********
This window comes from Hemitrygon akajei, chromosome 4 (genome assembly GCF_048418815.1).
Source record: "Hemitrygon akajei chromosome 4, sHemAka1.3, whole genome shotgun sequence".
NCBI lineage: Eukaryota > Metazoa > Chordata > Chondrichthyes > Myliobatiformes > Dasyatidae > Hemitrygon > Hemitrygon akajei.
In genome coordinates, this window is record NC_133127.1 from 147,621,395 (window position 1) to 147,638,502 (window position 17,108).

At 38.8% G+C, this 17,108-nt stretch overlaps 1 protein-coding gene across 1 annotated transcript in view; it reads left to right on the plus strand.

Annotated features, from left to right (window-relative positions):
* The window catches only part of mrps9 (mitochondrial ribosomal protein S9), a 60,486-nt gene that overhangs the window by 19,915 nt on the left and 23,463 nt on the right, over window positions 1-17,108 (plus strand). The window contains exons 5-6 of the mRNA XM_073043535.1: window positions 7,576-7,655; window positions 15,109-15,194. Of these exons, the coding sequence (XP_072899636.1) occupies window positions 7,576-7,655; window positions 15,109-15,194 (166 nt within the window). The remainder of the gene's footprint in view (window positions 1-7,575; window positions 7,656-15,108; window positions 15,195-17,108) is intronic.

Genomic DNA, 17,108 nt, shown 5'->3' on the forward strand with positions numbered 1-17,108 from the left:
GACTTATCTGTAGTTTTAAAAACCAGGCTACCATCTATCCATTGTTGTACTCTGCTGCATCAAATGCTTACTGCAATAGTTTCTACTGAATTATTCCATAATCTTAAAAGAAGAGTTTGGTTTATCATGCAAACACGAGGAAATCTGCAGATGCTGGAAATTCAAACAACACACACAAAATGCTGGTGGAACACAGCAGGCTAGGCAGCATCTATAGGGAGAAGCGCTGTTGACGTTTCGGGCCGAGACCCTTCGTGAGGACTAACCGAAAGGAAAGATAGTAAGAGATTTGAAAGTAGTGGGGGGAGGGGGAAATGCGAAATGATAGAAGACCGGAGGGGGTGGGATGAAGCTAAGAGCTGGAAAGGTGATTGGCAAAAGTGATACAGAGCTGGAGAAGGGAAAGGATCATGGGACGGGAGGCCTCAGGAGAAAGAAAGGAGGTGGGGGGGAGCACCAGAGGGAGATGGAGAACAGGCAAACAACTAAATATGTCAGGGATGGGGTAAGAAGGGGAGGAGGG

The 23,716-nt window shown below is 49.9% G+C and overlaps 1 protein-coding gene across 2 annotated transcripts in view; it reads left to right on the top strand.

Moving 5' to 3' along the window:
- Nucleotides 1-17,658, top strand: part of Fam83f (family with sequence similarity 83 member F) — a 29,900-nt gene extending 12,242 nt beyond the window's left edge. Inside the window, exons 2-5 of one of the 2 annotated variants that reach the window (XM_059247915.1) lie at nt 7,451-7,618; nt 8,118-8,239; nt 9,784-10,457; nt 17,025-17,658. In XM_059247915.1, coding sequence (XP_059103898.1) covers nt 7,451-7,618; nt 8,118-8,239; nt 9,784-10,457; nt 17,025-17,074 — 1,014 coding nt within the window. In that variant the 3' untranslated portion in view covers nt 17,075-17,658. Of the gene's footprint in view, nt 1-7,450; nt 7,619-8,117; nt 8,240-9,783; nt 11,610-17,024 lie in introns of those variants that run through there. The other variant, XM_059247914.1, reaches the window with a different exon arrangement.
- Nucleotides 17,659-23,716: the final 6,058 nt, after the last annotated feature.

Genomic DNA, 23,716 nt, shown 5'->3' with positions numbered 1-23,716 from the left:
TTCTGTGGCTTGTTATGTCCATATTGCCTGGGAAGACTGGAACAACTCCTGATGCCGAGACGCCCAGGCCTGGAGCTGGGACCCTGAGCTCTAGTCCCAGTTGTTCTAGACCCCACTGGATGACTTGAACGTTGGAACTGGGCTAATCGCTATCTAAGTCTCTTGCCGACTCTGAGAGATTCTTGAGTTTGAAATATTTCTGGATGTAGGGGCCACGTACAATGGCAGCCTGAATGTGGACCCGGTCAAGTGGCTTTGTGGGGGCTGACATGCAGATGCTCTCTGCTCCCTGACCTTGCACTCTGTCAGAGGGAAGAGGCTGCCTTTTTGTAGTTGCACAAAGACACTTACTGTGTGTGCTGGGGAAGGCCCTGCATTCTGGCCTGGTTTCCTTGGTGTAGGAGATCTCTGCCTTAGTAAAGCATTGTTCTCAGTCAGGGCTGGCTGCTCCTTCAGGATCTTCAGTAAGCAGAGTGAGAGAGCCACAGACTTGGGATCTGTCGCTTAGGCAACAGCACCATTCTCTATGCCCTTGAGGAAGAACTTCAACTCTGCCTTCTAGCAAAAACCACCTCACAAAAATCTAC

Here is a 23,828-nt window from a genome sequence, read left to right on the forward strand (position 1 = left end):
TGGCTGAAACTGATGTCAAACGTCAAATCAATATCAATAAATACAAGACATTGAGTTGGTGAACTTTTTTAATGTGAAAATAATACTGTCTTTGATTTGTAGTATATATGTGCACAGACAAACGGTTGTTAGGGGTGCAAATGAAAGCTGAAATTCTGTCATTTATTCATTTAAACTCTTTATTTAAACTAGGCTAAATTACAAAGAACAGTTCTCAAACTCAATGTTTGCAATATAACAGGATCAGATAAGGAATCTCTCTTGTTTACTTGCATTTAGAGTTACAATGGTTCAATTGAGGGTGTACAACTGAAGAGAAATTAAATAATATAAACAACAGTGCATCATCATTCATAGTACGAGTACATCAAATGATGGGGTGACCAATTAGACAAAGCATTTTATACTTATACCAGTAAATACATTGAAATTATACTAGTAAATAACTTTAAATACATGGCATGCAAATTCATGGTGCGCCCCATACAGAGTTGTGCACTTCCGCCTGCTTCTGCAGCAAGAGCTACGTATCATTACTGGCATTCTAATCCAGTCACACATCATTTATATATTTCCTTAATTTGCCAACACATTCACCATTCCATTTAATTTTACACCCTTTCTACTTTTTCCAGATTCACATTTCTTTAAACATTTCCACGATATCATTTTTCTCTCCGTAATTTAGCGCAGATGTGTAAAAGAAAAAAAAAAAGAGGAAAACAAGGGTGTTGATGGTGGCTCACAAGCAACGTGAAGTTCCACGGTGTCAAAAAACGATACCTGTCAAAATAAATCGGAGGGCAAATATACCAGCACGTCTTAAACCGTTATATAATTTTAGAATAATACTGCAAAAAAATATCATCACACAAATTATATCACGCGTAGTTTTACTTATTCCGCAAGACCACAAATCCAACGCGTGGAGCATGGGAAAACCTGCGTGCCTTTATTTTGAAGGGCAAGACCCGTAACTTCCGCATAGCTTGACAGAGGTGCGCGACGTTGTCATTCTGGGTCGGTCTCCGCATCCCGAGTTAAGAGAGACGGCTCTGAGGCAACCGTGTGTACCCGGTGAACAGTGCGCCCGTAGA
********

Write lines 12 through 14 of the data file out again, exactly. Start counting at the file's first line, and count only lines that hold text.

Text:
- Nucleotides 1-17,658, top strand: part of Fam83f (family with sequence similarity 83 member F) — a 29,900-nt gene extending 12,242 nt beyond the window's left edge. Inside the window, exons 2-5 of one of the 2 annotated variants that reach the window (XM_059247915.1) lie at nt 7,451-7,618; nt 8,118-8,239; nt 9,784-10,457; nt 17,025-17,658. In XM_059247915.1, coding sequence (XP_059103898.1) covers nt 7,451-7,618; nt 8,118-8,239; nt 9,784-10,457; nt 17,025-17,074 — 1,014 coding nt within the window. In that variant the 3' untranslated portion in view covers nt 17,075-17,658. Of the gene's footprint in view, nt 1-7,450; nt 7,619-8,117; nt 8,240-9,783; nt 11,610-17,024 lie in introns of those variants that run through there. The other variant, XM_059247914.1, reaches the window with a different exon arrangement.
- Nucleotides 17,659-23,716: the final 6,058 nt, after the last annotated feature.

Genomic DNA, 23,716 nt, shown 5'->3' with positions numbered 1-23,716 from the left: